His fascination for the esoteric was not confined to biology, aviation, propulsion and space exploration. At one time we argued at much length about the possibilities in constructing non-electrical computing machines. While the Babbage engine remains the archetypal case study, Chris observed that a smarter strategy for the technology of that era would have been to raid the pneumatic switch and actuator technology of that period, by then highly refined by the pipe organ industry. Within that hour, Chris outlined a design for a primitive central processing unit powered by compressed air. Indeed had history taken a different turn, the first generation of computing engines might have indeed been driven by a steam engine powered compressor.

Chris was always uncomfortable with man's hubris, perhaps not surprising given his immense personal humility. He recognised that much of what the modern world perceives to be new is actually very old, if not ancient. Of all of the papers I produced over the last decade, the one Chris enjoyed perhaps the most was a study of biological examples of information warfare, and its ancient evolutionary origins as a survival mechanism. Perhaps symptomatic of what Chris found so disturbing about modern man's hubris, one reviewer refused to accept that information warfare could be anything but man-made.

Very often Chris extolled the virtues of the Russian approach to designing space equipment, centred in using as much proven technology as possible. The example he found of most interest was the use of fire engine water pump components in early Soviet turbopumps. It was this example which compelled Chris to use kitchen hood fans for cooling the multiprocessor prototype, in preference to much more expensive and less reliable computer fans. Suffice to say, the cheap and nasty kitchen fans lasted a lot longer than any computer fan, then costing several times as much.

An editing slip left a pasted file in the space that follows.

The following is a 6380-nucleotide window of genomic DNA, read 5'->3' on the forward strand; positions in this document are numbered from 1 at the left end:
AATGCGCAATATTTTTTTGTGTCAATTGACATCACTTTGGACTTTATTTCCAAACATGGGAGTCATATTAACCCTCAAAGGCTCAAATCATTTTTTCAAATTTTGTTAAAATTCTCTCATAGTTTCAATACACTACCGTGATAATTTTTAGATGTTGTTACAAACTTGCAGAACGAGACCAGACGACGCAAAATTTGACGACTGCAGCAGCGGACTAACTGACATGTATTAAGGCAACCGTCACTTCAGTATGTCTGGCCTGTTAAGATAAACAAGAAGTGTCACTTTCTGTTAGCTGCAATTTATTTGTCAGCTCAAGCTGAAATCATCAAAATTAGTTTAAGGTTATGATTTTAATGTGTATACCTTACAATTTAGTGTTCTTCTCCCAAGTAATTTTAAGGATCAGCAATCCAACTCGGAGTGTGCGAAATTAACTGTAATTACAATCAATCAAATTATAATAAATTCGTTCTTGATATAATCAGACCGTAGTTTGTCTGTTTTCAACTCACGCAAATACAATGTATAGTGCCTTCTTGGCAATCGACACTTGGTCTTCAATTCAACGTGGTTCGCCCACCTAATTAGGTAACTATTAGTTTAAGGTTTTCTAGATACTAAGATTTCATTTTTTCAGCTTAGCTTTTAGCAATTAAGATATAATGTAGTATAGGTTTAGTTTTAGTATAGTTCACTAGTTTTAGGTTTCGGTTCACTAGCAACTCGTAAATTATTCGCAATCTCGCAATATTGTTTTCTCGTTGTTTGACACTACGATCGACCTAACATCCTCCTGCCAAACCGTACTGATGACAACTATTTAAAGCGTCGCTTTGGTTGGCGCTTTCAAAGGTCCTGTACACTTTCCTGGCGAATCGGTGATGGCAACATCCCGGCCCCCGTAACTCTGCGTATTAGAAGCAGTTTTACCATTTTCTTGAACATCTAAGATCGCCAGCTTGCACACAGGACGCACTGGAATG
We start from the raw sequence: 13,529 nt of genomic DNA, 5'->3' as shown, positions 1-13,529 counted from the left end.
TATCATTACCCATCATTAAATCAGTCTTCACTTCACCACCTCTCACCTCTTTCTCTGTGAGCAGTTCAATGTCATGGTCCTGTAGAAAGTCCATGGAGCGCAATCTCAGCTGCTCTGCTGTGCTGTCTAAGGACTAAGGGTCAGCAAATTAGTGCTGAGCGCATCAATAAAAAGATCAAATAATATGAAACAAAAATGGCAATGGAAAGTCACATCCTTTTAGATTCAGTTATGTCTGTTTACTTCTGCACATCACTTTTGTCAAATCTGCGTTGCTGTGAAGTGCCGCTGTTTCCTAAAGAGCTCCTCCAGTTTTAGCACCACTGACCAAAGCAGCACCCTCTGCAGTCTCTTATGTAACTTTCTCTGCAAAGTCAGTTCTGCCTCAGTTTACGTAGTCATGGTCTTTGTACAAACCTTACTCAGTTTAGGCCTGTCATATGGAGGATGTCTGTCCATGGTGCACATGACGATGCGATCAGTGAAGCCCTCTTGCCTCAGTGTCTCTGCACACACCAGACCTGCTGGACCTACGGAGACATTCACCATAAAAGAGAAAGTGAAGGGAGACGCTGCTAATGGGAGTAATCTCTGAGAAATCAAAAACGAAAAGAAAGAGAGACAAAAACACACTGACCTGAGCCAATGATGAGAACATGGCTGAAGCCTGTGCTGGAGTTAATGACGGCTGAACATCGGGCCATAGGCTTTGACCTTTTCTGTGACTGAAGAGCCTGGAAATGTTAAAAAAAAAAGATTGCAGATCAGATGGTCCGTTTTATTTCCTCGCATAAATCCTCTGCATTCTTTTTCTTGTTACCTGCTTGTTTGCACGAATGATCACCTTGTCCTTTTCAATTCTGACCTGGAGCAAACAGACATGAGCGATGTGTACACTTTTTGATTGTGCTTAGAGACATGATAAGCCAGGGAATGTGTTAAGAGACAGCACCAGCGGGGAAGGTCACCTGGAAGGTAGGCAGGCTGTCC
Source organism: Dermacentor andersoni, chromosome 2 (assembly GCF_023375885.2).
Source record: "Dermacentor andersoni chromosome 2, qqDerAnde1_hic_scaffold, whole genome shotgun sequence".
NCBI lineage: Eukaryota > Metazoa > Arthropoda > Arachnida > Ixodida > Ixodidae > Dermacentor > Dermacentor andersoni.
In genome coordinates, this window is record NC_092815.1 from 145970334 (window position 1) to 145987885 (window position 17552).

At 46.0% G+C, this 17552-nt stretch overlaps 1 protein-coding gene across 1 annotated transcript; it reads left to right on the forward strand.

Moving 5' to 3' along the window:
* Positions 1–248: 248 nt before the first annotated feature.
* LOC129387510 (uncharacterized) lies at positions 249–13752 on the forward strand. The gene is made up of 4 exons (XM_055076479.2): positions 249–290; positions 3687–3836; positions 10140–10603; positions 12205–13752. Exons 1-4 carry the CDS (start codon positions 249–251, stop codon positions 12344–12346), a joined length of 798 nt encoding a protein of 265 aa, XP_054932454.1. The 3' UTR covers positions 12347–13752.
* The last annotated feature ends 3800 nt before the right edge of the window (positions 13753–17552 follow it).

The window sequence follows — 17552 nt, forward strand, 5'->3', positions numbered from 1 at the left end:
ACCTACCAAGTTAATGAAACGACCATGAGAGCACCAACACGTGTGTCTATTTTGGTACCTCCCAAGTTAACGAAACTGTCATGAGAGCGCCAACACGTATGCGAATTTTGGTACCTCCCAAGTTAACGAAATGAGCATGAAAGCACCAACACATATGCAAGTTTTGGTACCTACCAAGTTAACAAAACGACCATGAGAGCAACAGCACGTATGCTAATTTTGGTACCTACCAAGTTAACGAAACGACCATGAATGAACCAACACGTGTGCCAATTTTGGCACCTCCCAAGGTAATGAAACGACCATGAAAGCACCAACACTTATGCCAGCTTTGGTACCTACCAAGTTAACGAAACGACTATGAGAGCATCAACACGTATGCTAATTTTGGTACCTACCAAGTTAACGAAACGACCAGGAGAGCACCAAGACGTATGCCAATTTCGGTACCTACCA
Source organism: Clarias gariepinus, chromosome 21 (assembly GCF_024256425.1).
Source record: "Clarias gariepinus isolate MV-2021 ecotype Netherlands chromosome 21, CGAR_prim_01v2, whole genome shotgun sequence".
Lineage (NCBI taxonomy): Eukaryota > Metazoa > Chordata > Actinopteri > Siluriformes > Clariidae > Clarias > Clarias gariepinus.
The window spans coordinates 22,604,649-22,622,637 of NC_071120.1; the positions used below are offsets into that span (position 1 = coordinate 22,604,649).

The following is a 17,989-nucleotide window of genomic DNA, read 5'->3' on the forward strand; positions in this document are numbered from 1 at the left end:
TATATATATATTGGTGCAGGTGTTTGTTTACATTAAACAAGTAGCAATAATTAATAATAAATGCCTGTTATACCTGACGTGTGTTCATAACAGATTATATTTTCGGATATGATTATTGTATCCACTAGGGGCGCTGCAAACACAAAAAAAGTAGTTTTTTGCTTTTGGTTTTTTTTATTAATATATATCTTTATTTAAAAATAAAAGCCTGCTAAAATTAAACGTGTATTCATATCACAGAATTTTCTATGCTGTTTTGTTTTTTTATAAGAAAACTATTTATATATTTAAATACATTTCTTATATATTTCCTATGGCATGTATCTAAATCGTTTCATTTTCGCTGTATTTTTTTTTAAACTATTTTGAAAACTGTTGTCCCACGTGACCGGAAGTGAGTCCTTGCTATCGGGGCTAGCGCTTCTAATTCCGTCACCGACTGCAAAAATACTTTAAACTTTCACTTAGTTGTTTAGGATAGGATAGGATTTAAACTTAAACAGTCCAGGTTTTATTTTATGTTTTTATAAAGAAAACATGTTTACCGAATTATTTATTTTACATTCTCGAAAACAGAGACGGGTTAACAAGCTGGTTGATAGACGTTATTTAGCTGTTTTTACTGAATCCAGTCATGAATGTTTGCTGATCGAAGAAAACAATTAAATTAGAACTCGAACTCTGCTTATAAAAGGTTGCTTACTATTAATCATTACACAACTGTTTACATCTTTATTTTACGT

Thinking about choosing simple and reliable solutions reflects a deeper philosophical perspective held by Chris. His work on Minimum Message Length theory, an embodiment of Occam's philosophy, reflects a much broader and deeper fascination with the idea of simple and elegant solutions to complex problems.

One of his favourite approaches when tackling a new problem was to first ask 'what does nature permit here?' If nature permitted something, then we could explore further and try to divine the solution. But always, Chris sought to strip away the man-made clutter surrounding a problem before extracting its essence, in its simplest form.

Chris had an insatiable curiosity about everything ever created or learned, no matter what the area might have been. He once observed that he had a deep interest in understanding how the world worked, which is what compelled him to start work on the MML project. The vast repository of ideas and knowledge he collected and generously shared over the decades underpinned much of his hard and critical analysis of new problems. It provided him with a library of examples against which almost any hypothesis could be tested for disproving counterexamples. If none were found, then perhaps it was something which nature permits, worthy of further exploration.